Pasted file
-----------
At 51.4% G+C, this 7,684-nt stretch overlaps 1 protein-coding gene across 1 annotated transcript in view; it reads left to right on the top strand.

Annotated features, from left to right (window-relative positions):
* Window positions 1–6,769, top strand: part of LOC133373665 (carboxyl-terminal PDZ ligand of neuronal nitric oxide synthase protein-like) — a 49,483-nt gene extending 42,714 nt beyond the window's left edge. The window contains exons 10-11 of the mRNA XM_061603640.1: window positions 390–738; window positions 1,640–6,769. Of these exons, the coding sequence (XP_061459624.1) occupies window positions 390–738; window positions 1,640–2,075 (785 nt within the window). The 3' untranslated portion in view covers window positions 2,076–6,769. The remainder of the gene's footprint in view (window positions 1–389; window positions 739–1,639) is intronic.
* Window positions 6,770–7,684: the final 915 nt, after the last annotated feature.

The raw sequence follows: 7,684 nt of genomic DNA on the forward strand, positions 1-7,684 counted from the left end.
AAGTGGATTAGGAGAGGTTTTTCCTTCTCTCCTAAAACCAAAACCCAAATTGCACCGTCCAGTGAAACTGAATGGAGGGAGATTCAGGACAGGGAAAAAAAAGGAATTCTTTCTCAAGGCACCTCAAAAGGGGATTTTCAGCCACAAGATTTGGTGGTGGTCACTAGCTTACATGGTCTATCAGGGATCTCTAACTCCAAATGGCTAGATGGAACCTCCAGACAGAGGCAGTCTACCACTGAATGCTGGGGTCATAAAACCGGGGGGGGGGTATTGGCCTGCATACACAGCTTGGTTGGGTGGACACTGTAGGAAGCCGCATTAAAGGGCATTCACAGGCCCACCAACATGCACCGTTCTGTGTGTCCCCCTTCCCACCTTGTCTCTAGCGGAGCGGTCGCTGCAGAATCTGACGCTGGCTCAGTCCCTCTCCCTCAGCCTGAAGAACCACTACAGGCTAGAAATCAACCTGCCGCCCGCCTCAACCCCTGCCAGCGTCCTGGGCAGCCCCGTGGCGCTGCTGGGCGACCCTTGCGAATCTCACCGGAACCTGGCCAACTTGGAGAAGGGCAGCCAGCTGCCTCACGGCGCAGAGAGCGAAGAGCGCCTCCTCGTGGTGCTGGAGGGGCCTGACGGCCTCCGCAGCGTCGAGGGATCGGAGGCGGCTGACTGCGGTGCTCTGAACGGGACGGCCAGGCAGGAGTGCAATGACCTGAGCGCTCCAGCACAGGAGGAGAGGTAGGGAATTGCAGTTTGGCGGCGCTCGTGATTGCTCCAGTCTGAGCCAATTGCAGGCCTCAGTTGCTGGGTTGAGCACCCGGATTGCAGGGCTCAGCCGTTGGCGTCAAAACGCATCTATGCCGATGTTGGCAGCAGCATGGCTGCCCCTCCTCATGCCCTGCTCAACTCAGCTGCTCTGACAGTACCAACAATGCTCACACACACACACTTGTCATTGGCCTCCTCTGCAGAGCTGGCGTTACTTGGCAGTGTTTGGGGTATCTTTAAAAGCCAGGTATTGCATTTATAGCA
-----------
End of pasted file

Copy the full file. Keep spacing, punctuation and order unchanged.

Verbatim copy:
At 51.4% G+C, this 7,684-nt stretch overlaps 1 protein-coding gene across 1 annotated transcript in view; it reads left to right on the top strand.

Annotated features, from left to right (window-relative positions):
* Window positions 1–6,769, top strand: part of LOC133373665 (carboxyl-terminal PDZ ligand of neuronal nitric oxide synthase protein-like) — a 49,483-nt gene extending 42,714 nt beyond the window's left edge. The window contains exons 10-11 of the mRNA XM_061603640.1: window positions 390–738; window positions 1,640–6,769. Of these exons, the coding sequence (XP_061459624.1) occupies window positions 390–738; window positions 1,640–2,075 (785 nt within the window). The 3' untranslated portion in view covers window positions 2,076–6,769. The remainder of the gene's footprint in view (window positions 1–389; window positions 739–1,639) is intronic.
* Window positions 6,770–7,684: the final 915 nt, after the last annotated feature.

The raw sequence follows: 7,684 nt of genomic DNA on the forward strand, positions 1-7,684 counted from the left end.
AAGTGGATTAGGAGAGGTTTTTCCTTCTCTCCTAAAACCAAAACCCAAATTGCACCGTCCAGTGAAACTGAATGGAGGGAGATTCAGGACAGGGAAAAAAAAGGAATTCTTTCTCAAGGCACCTCAAAAGGGGATTTTCAGCCACAAGATTTGGTGGTGGTCACTAGCTTACATGGTCTATCAGGGATCTCTAACTCCAAATGGCTAGATGGAACCTCCAGACAGAGGCAGTCTACCACTGAATGCTGGGGTCATAAAACCGGGGGGGGGGTATTGGCCTGCATACACAGCTTGGTTGGGTGGACACTGTAGGAAGCCGCATTAAAGGGCATTCACAGGCCCACCAACATGCACCGTTCTGTGTGTCCCCCTTCCCACCTTGTCTCTAGCGGAGCGGTCGCTGCAGAATCTGACGCTGGCTCAGTCCCTCTCCCTCAGCCTGAAGAACCACTACAGGCTAGAAATCAACCTGCCGCCCGCCTCAACCCCTGCCAGCGTCCTGGGCAGCCCCGTGGCGCTGCTGGGCGACCCTTGCGAATCTCACCGGAACCTGGCCAACTTGGAGAAGGGCAGCCAGCTGCCTCACGGCGCAGAGAGCGAAGAGCGCCTCCTCGTGGTGCTGGAGGGGCCTGACGGCCTCCGCAGCGTCGAGGGATCGGAGGCGGCTGACTGCGGTGCTCTGAACGGGACGGCCAGGCAGGAGTGCAATGACCTGAGCGCTCCAGCACAGGAGGAGAGGTAGGGAATTGCAGTTTGGCGGCGCTCGTGATTGCTCCAGTCTGAGCCAATTGCAGGCCTCAGTTGCTGGGTTGAGCACCCGGATTGCAGGGCTCAGCCGTTGGCGTCAAAACGCATCTATGCCGATGTTGGCAGCAGCATGGCTGCCCCTCCTCATGCCCTGCTCAACTCAGCTGCTCTGACAGTACCAACAATGCTCACACACACACACTTGTCATTGGCCTCCTCTGCAGAGCTGGCGTTACTTGGCAGTGTTTGGGGTATCTTTAAAAGCCAGGTATTGCATTTATAGCA